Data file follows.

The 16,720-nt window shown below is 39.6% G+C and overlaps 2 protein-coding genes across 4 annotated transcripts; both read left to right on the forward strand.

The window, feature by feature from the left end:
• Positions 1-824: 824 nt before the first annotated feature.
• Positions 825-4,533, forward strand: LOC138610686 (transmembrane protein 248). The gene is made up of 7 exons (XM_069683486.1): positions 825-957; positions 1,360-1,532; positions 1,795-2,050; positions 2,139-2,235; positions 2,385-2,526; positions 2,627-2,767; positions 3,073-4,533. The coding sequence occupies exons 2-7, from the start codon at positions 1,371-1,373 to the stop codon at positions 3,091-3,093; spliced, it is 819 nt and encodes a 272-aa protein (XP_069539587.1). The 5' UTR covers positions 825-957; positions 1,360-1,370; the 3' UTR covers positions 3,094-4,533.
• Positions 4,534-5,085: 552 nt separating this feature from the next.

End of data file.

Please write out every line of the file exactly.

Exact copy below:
The 16,720-nt window shown below is 39.6% G+C and overlaps 2 protein-coding genes across 4 annotated transcripts; both read left to right on the forward strand.

The window, feature by feature from the left end:
• Positions 1-824: 824 nt before the first annotated feature.
• Positions 825-4,533, forward strand: LOC138610686 (transmembrane protein 248). The gene is made up of 7 exons (XM_069683486.1): positions 825-957; positions 1,360-1,532; positions 1,795-2,050; positions 2,139-2,235; positions 2,385-2,526; positions 2,627-2,767; positions 3,073-4,533. The coding sequence occupies exons 2-7, from the start codon at positions 1,371-1,373 to the stop codon at positions 3,091-3,093; spliced, it is 819 nt and encodes a 272-aa protein (XP_069539587.1). The 5' UTR covers positions 825-957; positions 1,360-1,370; the 3' UTR covers positions 3,094-4,533.
• Positions 4,534-5,085: 552 nt separating this feature from the next.